Today the Supreme Court granted our petition and agreed to hear the case of Esquivel-Quintana v. Lynch. We are so elated that the Court has decided to hear this case! We don’t have specific dates set yet, but the argument before the Supreme Court will probably be around late February 2017. The Supreme Court will then likely issue a decision some time in the Spring.
The Supreme Court recently decided to hear an immigration case this term called Lynch v. Dimaya. The case involves whether a federal statute is so vague that it is unconstitutional.
Last year, the Supreme Court held that a different federal statute was “void for vagueness” in a criminal case, Johnson v. United States. The language in the statute that the Supreme Court rendered void for vagueness was: “… or otherwise involves conduct that presents a serious potential risk of physical injury to another.”
In Johnson, the Supreme Court concluded that the language allows for “uncertainty about how to estimate the risk posed by a crime.” The Court also stated that the language leaves “uncertainty about how much risk it takes for a crime to qualify as a violent felony.”
In the case before the Supreme Court at this time, Mr. Dimaya was convicted of a crime in a California criminal court. After the criminal conviction, Mr. Dimaya was deemed to have committed an “aggravated felony” because his crime was a so-called “crime of violence” under a federal statute that states that a “crime of violence” includes “any other offense that is a felony and that, by its nature, involves a substantial risk that physical force against the person or property of another may be used in the course of committing the offense.”
Let’s take another look at the language in these statutes: In Johnson, the Supreme Court stated that this language is unconstitutionally vague:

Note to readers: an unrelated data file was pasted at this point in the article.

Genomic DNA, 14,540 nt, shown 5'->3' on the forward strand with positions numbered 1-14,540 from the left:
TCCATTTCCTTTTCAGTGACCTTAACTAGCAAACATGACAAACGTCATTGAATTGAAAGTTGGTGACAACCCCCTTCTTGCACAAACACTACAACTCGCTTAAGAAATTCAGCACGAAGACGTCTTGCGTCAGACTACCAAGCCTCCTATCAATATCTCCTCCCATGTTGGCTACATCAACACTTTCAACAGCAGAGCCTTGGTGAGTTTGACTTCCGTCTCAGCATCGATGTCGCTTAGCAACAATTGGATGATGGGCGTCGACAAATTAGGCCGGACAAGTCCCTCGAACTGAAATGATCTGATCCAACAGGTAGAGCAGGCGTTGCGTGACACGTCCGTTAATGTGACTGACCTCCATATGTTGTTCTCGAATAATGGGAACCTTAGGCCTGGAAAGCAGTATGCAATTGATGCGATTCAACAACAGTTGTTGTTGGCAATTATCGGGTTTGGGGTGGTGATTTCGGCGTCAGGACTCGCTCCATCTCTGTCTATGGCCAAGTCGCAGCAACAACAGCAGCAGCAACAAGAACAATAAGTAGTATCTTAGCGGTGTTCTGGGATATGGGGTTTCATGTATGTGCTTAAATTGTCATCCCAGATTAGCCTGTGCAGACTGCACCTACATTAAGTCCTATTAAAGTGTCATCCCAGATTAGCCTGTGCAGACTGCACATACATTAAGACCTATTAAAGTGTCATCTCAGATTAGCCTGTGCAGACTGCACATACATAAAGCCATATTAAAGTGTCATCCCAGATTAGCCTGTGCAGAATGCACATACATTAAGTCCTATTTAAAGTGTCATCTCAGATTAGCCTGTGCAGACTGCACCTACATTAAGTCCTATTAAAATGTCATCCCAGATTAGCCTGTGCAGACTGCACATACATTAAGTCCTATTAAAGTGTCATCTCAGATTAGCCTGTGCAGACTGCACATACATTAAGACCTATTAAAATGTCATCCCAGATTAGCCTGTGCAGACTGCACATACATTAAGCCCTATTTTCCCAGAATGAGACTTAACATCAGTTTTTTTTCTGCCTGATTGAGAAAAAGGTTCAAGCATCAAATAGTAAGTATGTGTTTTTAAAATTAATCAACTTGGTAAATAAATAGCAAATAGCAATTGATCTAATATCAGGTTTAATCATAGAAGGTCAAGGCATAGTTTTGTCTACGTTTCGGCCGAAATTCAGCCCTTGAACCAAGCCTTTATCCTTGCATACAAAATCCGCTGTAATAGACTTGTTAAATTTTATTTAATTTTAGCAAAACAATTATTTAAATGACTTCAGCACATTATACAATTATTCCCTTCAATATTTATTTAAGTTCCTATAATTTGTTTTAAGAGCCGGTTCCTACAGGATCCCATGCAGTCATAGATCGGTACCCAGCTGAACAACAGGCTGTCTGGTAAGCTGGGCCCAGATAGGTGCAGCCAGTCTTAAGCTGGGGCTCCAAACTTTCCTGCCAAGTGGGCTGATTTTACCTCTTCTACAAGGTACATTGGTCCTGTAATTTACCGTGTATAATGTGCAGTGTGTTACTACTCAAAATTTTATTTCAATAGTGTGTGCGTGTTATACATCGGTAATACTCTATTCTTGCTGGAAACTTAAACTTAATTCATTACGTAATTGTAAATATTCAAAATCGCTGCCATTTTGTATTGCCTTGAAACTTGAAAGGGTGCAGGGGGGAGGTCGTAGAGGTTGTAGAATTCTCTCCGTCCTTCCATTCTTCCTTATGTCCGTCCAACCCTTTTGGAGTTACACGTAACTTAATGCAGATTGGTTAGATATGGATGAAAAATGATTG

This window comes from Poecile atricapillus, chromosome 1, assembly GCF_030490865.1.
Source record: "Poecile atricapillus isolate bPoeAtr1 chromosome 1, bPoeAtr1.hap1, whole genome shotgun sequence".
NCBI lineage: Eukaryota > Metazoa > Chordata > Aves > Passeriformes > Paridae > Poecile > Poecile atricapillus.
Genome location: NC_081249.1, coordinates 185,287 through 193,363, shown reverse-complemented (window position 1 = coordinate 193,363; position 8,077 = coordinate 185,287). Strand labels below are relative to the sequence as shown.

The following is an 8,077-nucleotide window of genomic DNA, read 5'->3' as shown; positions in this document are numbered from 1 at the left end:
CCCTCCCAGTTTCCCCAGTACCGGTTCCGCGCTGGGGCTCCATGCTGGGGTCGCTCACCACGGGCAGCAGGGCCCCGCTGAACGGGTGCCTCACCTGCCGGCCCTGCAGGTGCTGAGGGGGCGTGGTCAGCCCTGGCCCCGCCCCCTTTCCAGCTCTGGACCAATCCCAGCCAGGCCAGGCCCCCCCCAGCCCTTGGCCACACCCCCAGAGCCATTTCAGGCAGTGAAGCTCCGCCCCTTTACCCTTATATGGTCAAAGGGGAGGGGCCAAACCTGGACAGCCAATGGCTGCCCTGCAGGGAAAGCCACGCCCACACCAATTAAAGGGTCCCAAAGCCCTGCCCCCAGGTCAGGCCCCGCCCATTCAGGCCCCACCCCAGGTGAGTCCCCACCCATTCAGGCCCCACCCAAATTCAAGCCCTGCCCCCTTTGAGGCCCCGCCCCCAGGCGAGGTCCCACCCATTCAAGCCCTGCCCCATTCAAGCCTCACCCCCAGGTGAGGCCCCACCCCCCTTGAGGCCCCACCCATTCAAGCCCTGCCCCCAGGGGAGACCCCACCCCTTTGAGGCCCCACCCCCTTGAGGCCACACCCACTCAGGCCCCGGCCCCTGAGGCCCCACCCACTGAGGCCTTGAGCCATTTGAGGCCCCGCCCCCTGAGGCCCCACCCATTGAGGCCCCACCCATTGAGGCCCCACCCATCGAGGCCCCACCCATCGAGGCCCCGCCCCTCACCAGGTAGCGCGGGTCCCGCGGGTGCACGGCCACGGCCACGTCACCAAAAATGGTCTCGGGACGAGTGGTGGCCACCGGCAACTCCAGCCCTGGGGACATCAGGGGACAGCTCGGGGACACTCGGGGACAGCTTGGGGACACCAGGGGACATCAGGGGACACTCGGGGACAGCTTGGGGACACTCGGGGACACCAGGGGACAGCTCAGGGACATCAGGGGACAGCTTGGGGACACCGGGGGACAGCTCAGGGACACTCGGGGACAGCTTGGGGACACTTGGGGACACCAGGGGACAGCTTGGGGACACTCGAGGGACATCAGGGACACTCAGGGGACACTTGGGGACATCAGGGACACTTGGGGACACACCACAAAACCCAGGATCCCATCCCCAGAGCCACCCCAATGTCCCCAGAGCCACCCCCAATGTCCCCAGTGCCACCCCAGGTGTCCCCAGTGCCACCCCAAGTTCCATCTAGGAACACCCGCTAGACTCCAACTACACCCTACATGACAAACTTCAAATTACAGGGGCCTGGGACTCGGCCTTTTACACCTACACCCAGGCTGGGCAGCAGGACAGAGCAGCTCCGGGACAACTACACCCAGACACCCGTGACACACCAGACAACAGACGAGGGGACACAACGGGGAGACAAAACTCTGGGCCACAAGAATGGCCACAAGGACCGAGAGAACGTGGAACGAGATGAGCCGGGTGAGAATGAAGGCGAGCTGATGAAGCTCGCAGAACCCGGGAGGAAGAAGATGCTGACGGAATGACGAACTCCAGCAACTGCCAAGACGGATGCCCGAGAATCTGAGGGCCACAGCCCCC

“ … otherwise involves conduct that presents a serious potential risk of physical injury to another.”
In Dimaya, the language at issue is:
“any other offense that is a felony and that, by its nature, involves a substantial risk that physical force against the person or property of another may be used in the course of committing the offense.”
The language of these two statutes appears to be remarkably similar. In Dimaya, the Ninth Circuit Court of Appeals applied the Supreme Court’s decision in Johnson and concluded that, if the language in the statute from Johnson is unconstitutionally vague, then the language in the statute from Dimaya should also be considered to be unconstitutionally vague.
Indeed, it is somewhat surprising that the Supreme Court decided to hear Dimaya. If the Supreme Court had simply declined to hear the case, then the Ninth Circuit’s decision would remain. It appears that the Ninth Circuit was trying to follow the Supreme Court’s own decision in Johnson.
The U.S. government in Dimaya appears to be arguing that courts should treat the language at issue differently in immigration cases, which are deemed to be “civil” in nature, from the way that it should be treated in “criminal” cases. In other words, the government appears to be stating that the language might be unconstitutionally vague in the criminal context, but not unconstitutionally vague in the civil immigration context.
The government’s position appears to contradict the Supreme Court’s position in Leocal v. Ashcroft, 543 U.S. 1 (2004), in which the Supreme Court stated:
“Because [this Court] must interpret the statute consistently” in “both [its] criminal and noncriminal applications,” principles governing the criminal context, including the void-for-vagueness inquiry, must govern § 16 even “in the deportation context.”
Leocal, 543 U.S. at 11 n.8.
The Supreme Court will hear arguments about this case in the first half of 2017 and will likely issue a decision by June 2017.
The justices of the Supreme Court met on Friday, October 14, to review petitions, including our petition in Esquivel-Quintana v. Lynch. On Monday, October 17, the Court issued an order list, indicating their actions on a number of cases, including many cases in which the Court denied requests to hear the case.
Thankfully, the Court did not include our case among the list of denied cases. Although we can’t be 100 percent sure, it appears likely that our case has been “relisted,” which means that the Court will probably consider our case at the next conference, scheduled for October 28. On October 31, the Court will issue another order list.